Feeds:
Posts
Comments

Posts Tagged ‘anti-racism’

On Wednesday of this week a man fueled by hatred attempted to enter a Black church in Louisville, Kentucky, only to find the service had ended and the doors were locked. Instead, he went to a nearby supermarket and began shooting at African Americans.  This week a far right extremist sent bombs through the mail to the critics of his favorite politician. And today, a man walked into a synagogue in Pittsburgh and reportedly shouted “All Jews must die” before opening fire and murdering at least eleven people.

These are not isolated incidents. They are symptoms of a society whose leaders increasingly give comfort to White supremacist ideologies, lending their tacit and sometimes explicit support.

Violent extremists are frightening, but mercifully few.  What is more concerning is the fear and hatred that finds traction among ordinary people who themselves are afraid for their livelihoods, or their ways of life, or their place in a world that is changing. Because extremism depends on on corrupting the intentions of basically good people, it cannot prevail in the end. It is always overcome in the end, not with guns or fists, but with integrity, justice and truth.

It is up to all of us to counter this movement. We are not helpless, but we have to take responsibility. We have to counter the narratives of hatred and fear. We have to speak out and act up. We have to come together to change the leadership of the nation. And yes, we have to vote.

I am grieving today, and I am angry, but I am also determined.

We have power. It is time to use it.

Advertisements

Read Full Post »

As a Unitarian Universalist minister, it is sometimes my role to answer correspondence that comes to our congregation from members of the community.  Last night, I received this brief note in my inbox:

Good Evening:

I am very upset at the signage that is outside of your church stating that “Black Lives Matter.” Since when has God chosen to see us by the color of our skin. The sign should be taken down and replaced with ALL LIVES MATTER. How will this nation of ours ever join together if we are constantly looking at everyone by their race. Unless you were actually there in Ferguson or in New York or Cleveland, you do not have all the facts.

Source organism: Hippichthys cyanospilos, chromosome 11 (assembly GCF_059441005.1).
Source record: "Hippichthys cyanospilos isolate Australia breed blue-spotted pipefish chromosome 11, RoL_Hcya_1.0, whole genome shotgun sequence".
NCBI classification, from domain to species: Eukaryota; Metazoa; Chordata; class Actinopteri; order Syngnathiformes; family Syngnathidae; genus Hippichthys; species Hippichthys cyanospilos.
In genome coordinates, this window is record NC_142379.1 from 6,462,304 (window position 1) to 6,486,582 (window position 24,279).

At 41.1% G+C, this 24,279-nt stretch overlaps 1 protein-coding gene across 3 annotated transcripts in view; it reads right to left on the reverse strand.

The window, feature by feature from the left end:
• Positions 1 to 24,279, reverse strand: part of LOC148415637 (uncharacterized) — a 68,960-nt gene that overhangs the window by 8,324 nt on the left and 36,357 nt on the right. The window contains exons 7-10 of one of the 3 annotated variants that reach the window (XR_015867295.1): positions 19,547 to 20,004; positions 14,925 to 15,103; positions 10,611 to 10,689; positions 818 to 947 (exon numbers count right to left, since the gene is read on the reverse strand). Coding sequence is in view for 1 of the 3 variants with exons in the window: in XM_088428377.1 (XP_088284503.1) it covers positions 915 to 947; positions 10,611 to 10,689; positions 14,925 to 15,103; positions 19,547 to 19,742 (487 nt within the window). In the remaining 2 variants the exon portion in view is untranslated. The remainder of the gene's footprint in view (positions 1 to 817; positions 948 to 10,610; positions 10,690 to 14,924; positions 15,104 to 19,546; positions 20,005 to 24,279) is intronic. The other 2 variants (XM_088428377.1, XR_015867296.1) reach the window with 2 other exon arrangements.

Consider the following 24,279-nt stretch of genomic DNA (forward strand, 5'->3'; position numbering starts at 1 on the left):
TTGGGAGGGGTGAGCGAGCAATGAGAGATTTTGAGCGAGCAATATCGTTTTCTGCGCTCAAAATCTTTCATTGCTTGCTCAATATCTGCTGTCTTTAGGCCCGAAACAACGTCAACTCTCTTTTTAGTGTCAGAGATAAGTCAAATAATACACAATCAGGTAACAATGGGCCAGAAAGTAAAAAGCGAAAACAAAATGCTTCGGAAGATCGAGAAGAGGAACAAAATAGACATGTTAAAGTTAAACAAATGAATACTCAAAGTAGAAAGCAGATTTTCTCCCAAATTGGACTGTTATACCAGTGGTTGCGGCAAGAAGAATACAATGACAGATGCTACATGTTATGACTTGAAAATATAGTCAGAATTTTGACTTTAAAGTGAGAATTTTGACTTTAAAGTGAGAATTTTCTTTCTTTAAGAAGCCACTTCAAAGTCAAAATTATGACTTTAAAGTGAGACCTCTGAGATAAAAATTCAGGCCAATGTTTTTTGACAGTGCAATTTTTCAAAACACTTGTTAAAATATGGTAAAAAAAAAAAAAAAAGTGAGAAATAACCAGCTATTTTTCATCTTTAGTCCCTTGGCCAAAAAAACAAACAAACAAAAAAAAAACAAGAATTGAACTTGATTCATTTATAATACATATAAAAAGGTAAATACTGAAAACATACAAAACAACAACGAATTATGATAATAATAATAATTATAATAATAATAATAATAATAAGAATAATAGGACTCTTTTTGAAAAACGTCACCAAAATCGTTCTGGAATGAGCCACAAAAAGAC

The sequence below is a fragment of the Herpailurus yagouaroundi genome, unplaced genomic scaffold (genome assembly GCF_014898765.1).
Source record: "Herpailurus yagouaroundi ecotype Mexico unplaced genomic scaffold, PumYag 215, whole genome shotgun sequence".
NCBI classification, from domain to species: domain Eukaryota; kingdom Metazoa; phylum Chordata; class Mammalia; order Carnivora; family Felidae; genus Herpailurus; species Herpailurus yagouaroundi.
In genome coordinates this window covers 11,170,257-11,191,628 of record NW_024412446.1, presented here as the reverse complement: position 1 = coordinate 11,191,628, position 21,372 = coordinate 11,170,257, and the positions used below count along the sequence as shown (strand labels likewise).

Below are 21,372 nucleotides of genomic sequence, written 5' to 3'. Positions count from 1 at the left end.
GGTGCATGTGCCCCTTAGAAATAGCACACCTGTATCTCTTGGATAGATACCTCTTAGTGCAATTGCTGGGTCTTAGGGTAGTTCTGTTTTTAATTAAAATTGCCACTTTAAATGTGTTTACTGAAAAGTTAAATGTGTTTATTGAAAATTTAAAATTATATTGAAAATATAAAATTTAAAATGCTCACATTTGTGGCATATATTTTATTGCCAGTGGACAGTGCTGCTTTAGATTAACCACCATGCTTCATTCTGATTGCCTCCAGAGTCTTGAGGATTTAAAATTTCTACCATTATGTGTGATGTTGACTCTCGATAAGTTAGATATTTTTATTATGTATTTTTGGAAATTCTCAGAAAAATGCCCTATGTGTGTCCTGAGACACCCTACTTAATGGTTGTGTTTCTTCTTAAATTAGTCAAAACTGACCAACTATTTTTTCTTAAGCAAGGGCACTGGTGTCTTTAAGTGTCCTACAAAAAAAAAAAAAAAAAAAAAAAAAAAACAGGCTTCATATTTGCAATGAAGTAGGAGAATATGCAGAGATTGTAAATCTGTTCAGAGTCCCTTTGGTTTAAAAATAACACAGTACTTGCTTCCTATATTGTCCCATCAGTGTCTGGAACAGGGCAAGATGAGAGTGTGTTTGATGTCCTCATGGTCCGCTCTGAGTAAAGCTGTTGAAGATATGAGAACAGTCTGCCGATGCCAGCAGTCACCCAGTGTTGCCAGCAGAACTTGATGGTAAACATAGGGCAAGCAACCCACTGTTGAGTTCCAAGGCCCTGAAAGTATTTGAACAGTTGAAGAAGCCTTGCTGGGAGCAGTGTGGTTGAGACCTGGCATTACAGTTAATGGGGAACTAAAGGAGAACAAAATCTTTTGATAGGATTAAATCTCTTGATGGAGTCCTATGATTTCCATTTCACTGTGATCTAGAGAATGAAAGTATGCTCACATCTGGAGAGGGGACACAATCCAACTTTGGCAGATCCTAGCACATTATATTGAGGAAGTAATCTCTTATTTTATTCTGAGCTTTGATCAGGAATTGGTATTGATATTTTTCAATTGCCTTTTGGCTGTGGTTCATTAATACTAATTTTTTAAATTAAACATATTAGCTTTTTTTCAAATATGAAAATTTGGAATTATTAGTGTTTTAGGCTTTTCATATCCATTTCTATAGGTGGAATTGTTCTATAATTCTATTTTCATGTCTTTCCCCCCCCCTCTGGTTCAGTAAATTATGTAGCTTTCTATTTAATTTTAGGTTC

A Bucks County Resident

It’s a sentiment I’d heard before, and I gave a great deal of thought before sending the following response:

“Dear [name],

Thank you for writing with your concern. Of course all lives matter. Central to Unitarian Universalism is the affirmation of the inherent worth and dignity of every person. Sadly, our society has a long history of treating some people as less valuable than others. Study after study has confirmed that in equivalent situations, African Americans and Latinos are treated with deadly force far more often than White people, and authorities held less accountable. Unfortunately, racial bias continues to exist even when it is no longer conscious – this too is confirmed by multiple studies. A lack of accountability in the use of force combined with unconscious bias is too often a deadly combination – and one that could place police officers, as well as the public, in great danger.

To say that Black lives matter is not to say that other lives do not; indeed, it is quite the reverse – it is to recognize that all lives do matter, and to acknowledge that African Americans are often targeted unfairly (witness the number of African Americans accosted daily for no reason other than walking through a White neighborhood – including some, like young Trayvon Martin, who lost their lives) and that our society is not yet so advanced as to have become truly color blind. This means that many people of goodwill face the hard task of recognizing that these societal ills continue to exist, and that White privilege continues to exist, even though we wish it didn’t and would not have asked for it. I certainly agree that no loving God would judge anyone by skin color.

As a White man, I have never been followed by security in a department store, or been stopped by police for driving through a neighborhood in which I didn’t live. My African American friends have, almost to a person, had these experiences. Some have been through incidents that were far worse. I owe it to the ideal that we share, the ideal that all lives matter, to take their experiences seriously and listen to what they are saying. To deny the truth of these experiences because they make me uncomfortable would be to place my comfort above the safety of others, and I cannot do that.